Curated from YAMAHA – by Jordan Smith –
Miller herself was a late beginner — she started taking piano lessons at 14. She says her father decided she might have some talent in music, so he bought her a digital keyboard and signed her up for lessons with the lady down the street.
“I was hooked and decided to make it my lifelong passion and career,” Miller says.
She went to Idaho State University for piano and vocal performance, and through the school’s Preparatory Piano Program, she started teaching at a pretty young age. Then, Miller began to take some educational psychology courses and realized she loved learning about how people learn, which inspired her to go to the University of Oklahoma to get a master’s in piano and pedagogy, where she also taught group piano lessons.
When she landed at the Omaha Conservatory of Music, there wasn’t an established group piano program, so Miller worked to implement one called Keyboard Explorers. “A group piano program is beneficial for the students and the community,” she says.
A group piano program is a unique and fun way for students to progress quicker than if they were taking individual lessons, Miller says. With a group of students who are at the same level, you can pre-determine the pacing and you can make lessons more curriculum based rather than individualized. The pacing can move faster as students’ skills develop because they are following the same curriculum with the same teacher.
And, a successful group program builds community. Students form friendships in a group setting, which encourages them to practice and commit to their piano playing.
“It’s like if you’re trying to stick to a new workout routine and you go to the gym with a friend,” Miller says. “Having a buddy helps encourage students to continue lessons.”
Miller believes that another way to ensure a program’s success is to have an event for students to work toward. She plans to implement a recital and a graduation after her eight-week courses.
Her students usually progress through two levels of Keyboard Explorer lessons before moving to individual lessons. “It’s up to the teacher and student/parent — with the help of the liaison — to determine whether the student is ready for individual lessons, should advance to level 2 or even retake level 1,” Miller says.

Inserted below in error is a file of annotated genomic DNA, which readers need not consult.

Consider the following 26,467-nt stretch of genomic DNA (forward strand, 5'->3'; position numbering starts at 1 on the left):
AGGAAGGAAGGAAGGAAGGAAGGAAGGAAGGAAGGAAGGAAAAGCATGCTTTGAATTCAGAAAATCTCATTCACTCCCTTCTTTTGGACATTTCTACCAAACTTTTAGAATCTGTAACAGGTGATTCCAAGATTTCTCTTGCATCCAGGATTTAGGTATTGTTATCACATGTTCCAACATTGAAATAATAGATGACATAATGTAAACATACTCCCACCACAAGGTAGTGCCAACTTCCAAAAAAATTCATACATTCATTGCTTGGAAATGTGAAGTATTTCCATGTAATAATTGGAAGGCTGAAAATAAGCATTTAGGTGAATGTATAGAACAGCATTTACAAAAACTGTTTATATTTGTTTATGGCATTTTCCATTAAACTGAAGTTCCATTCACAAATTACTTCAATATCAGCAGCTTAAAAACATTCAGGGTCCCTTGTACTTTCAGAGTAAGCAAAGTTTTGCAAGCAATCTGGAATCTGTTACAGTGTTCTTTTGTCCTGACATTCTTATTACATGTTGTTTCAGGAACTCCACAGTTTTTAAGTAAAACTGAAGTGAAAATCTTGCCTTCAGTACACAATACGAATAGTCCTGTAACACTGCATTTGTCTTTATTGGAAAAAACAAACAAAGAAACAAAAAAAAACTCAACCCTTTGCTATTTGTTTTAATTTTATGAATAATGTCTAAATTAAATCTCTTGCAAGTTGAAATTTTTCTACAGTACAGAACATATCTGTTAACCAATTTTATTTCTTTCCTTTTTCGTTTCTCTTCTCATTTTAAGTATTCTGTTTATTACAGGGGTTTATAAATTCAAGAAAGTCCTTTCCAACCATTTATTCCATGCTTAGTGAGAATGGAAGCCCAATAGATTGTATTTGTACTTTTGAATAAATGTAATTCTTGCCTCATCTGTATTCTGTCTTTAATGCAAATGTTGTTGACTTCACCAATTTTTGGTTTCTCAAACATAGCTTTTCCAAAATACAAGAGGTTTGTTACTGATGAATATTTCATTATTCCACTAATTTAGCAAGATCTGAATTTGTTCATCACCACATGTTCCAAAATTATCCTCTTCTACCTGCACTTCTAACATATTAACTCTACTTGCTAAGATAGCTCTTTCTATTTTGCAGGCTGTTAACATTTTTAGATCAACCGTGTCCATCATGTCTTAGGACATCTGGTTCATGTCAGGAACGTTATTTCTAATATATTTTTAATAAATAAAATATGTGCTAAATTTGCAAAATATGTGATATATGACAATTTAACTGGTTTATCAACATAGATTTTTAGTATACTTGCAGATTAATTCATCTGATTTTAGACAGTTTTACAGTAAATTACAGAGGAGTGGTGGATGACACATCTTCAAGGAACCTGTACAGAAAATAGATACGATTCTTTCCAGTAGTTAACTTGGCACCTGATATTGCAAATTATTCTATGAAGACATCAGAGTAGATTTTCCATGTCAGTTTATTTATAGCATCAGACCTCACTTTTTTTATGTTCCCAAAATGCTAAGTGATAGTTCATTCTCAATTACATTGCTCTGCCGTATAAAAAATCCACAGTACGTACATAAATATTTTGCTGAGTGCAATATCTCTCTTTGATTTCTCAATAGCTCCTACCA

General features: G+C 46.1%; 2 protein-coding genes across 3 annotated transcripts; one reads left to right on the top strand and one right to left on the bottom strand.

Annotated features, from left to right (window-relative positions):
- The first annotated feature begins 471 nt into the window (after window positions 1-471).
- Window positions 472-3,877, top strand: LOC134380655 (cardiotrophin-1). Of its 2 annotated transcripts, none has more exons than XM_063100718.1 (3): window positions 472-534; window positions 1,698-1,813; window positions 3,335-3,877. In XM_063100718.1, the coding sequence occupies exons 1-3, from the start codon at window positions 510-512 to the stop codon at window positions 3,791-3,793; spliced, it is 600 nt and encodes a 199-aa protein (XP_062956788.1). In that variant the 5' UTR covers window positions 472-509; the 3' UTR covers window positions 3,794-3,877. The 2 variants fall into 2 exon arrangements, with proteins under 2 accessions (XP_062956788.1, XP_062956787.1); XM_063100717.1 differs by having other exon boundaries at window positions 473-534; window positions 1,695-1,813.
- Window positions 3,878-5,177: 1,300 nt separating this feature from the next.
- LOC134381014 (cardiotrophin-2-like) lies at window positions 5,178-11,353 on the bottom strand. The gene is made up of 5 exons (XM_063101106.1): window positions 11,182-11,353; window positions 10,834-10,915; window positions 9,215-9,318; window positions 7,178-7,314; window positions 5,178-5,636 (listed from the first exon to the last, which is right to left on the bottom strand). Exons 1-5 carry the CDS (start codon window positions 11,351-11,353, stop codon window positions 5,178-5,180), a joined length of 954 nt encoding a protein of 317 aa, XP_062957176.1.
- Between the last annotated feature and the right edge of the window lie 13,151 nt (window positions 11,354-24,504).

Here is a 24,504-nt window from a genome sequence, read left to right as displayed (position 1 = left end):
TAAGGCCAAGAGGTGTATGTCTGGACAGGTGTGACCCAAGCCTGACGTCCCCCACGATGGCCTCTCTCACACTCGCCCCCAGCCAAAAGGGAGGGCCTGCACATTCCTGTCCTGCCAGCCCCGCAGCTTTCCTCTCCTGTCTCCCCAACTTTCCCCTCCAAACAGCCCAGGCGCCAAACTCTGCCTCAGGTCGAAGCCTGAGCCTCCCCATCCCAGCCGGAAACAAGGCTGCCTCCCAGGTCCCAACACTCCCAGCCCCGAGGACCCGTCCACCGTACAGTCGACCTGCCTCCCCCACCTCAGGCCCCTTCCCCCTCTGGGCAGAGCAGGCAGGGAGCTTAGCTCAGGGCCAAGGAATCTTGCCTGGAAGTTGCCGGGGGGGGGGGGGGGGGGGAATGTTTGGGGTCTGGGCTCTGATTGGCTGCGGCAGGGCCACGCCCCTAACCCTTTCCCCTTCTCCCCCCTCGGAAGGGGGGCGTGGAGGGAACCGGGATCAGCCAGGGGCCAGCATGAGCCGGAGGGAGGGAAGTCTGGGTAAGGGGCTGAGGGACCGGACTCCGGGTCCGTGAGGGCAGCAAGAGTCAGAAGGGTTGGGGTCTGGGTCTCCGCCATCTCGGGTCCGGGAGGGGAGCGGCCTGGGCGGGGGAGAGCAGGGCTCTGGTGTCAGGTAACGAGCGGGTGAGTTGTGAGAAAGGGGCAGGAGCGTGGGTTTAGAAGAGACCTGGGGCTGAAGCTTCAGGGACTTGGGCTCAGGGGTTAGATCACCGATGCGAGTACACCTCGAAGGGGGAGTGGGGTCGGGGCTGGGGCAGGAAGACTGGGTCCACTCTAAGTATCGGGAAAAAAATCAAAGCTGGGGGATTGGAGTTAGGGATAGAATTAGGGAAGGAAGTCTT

“In some ways, group lessons act as a feeder program. It’s a way to see which students would be a good fit for your studio if you don’t do any auditions, and it’s a good way for students to find a teacher they connect with,” she adds.
Group classes also have a shorter timeframe and are less of a financial commitment so parents can decide if studying piano is right for their child.
It can be a challenge to build a Keyboard Explorer program, but it is also a labor of love — as long as you are patient, Miller says.
Some issues that she has run into include convincing an administration and parents about the value of the program. It took five years to grow the Keyboard Explorers, which started with Miller as the sole teacher. Now the program offers eight sections of keyboard classes for children and adults. “The model has worked and grown in popularity! In fact, since the success of the Keyboard Explorers, the conservatory administration has now created Explorer-type classes for every instrument,” Miller says.
Another potential problem is that students are required to practice at home or outside of their lessons. To facilitate practicing, the Omaha Conservatory of Music has practice rooms that students can use.
While Miller’s group piano lesson are eight weeks, she says that a course can range from eight to 16 weeks long per level. Miller finds that her eight-week model works best for student retention because the time commitment is less daunting, and it allows students to get their feet wet to see if they eventually want to move on to individual lessons.
A group program makes teaching piano adaptable and approachable. Teachers can adjust to student needs and connect with more students at once.
“One of the issues that the conservatory faced was a long student waitlist, and a lot of students on that list were beginners,” Miller says.
In the past, the solution to having more than 100 students on a waitlist was to hire more teachers, which proved to be easier said than done. “There were students who had to be turned away because there just wasn’t enough room or individual teachers,” Miller says. “The Keyboard Explorers program is a great way to give more students the opportunity to take lessons at the conservatory!”
A group piano program allows for many students of different age groups and abilities to take lessons. For example, beginner courses can be split by age, such as 6 to 8 and 9 to 12, with multiple levels.
This gives students (and parents) a chance to try out piano lessons in a cost-effective setting.
At the Omaha Conservatory of Music, the Keyboard Explorers program uses a keyboard lab, which can host 12 students at a time.
For younger kids ages 8 and under, parents are required to take the class alongside their child. “Parents are learning with their students! It can be a fun bonding experience for parent and child,” Miller says.
Having a teacher who knows how to teach both parents and students in a class geared toward students is really important, she says. Not all parents have a background in music, much less piano, so by participating in the class, parents can help their child at home, which helps students progress faster and tackle music of increasing difficulty.
Overall, Miller has seen a successful retention rate since implementing the Keyboard Explorers program and has had at least one student per session continue on with lessons.
“The students who come through the program are awesome,” Miller says. “We’ve seen the community come together, and friendships have formed because of the group lessons.”